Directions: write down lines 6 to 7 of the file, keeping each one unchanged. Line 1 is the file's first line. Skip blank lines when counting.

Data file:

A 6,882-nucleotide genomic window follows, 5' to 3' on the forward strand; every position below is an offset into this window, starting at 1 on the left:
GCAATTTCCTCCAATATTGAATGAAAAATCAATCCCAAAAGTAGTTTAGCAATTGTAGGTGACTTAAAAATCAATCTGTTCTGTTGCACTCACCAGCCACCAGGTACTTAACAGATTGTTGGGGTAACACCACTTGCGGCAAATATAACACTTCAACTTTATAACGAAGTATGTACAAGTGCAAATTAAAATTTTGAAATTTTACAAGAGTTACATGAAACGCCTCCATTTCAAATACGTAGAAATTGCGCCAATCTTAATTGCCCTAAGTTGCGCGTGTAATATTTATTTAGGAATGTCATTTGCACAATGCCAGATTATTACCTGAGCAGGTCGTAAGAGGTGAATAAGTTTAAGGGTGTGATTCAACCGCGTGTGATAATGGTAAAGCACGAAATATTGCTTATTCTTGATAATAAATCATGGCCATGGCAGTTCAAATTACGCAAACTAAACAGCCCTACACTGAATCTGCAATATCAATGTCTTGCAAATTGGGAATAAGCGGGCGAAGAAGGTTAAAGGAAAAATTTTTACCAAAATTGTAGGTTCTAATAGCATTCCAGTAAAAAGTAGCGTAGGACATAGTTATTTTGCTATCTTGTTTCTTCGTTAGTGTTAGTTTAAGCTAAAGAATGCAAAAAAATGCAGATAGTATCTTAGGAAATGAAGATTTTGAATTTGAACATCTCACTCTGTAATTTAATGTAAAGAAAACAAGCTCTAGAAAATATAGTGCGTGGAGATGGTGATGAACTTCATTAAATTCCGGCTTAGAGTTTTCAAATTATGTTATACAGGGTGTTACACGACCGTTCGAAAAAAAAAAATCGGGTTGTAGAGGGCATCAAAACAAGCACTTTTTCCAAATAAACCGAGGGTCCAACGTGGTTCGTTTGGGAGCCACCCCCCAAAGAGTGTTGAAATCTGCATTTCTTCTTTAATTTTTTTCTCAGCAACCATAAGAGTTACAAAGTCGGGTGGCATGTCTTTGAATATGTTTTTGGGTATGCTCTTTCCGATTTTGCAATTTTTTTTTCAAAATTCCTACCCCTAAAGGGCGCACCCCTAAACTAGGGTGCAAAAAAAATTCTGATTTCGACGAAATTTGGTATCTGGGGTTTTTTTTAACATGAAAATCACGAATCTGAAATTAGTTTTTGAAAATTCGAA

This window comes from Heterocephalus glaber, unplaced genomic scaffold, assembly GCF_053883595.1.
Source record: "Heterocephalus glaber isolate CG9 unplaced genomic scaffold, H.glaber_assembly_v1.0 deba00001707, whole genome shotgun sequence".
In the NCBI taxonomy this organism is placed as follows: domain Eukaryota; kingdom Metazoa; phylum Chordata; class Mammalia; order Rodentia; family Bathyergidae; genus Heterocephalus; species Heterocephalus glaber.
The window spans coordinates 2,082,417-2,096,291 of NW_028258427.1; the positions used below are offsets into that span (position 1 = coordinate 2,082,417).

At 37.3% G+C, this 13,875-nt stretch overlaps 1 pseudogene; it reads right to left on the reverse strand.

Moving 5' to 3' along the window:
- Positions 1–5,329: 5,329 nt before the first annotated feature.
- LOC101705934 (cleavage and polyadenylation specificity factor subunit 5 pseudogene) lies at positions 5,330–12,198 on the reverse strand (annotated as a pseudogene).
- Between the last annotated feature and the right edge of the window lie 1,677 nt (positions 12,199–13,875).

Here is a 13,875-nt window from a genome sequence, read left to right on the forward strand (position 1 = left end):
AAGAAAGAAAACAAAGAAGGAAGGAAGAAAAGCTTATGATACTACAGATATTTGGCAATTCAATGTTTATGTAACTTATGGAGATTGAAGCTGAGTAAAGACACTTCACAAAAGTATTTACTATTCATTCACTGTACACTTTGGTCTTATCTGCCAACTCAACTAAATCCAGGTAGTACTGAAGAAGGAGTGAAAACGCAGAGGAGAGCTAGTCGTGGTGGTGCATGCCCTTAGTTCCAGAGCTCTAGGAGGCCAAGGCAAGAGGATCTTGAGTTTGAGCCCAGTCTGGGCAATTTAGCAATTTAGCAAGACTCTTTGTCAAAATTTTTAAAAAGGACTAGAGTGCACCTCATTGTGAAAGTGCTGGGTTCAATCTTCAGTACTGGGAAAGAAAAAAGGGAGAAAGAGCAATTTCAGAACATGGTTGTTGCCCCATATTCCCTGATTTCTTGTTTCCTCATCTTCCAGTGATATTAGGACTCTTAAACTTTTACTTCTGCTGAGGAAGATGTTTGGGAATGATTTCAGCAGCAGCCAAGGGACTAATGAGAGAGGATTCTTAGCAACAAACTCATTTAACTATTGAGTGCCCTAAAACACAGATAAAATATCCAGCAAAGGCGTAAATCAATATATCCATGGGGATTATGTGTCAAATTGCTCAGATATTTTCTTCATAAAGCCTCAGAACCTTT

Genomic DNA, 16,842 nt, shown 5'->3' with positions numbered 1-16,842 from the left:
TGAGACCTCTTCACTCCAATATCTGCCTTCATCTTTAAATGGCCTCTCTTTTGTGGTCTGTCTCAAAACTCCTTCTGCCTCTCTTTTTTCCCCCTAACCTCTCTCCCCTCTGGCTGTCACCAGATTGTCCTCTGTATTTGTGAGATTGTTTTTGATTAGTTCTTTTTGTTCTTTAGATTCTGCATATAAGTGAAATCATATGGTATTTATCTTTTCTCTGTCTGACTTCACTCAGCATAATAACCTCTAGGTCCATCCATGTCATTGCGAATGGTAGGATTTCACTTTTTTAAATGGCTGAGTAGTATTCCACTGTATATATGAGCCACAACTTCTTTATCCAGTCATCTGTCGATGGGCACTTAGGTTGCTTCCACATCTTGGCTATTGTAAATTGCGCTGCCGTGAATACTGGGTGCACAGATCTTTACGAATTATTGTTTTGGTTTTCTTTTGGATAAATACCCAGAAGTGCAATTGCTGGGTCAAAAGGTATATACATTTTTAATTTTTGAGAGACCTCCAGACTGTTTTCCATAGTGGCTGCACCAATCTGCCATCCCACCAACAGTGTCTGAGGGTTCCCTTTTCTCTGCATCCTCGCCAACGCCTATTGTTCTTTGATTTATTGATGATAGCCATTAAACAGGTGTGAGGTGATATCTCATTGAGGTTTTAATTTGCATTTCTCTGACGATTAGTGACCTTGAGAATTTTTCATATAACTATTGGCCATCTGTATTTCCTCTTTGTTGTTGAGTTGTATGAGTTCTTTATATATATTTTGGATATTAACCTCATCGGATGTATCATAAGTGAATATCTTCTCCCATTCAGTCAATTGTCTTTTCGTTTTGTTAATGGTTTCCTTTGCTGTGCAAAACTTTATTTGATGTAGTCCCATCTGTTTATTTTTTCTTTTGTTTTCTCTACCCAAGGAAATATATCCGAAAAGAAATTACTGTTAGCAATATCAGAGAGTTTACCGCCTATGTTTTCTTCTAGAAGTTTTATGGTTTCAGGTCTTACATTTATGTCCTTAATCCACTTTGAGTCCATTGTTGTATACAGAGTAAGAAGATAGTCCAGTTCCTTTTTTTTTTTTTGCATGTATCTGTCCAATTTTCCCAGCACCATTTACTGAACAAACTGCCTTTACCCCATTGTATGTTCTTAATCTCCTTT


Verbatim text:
The window spans coordinates 2,082,417-2,096,291 of NW_028258427.1; the positions used below are offsets into that span (position 1 = coordinate 2,082,417).

At 37.3% G+C, this 13,875-nt stretch overlaps 1 pseudogene; it reads right to left on the reverse strand.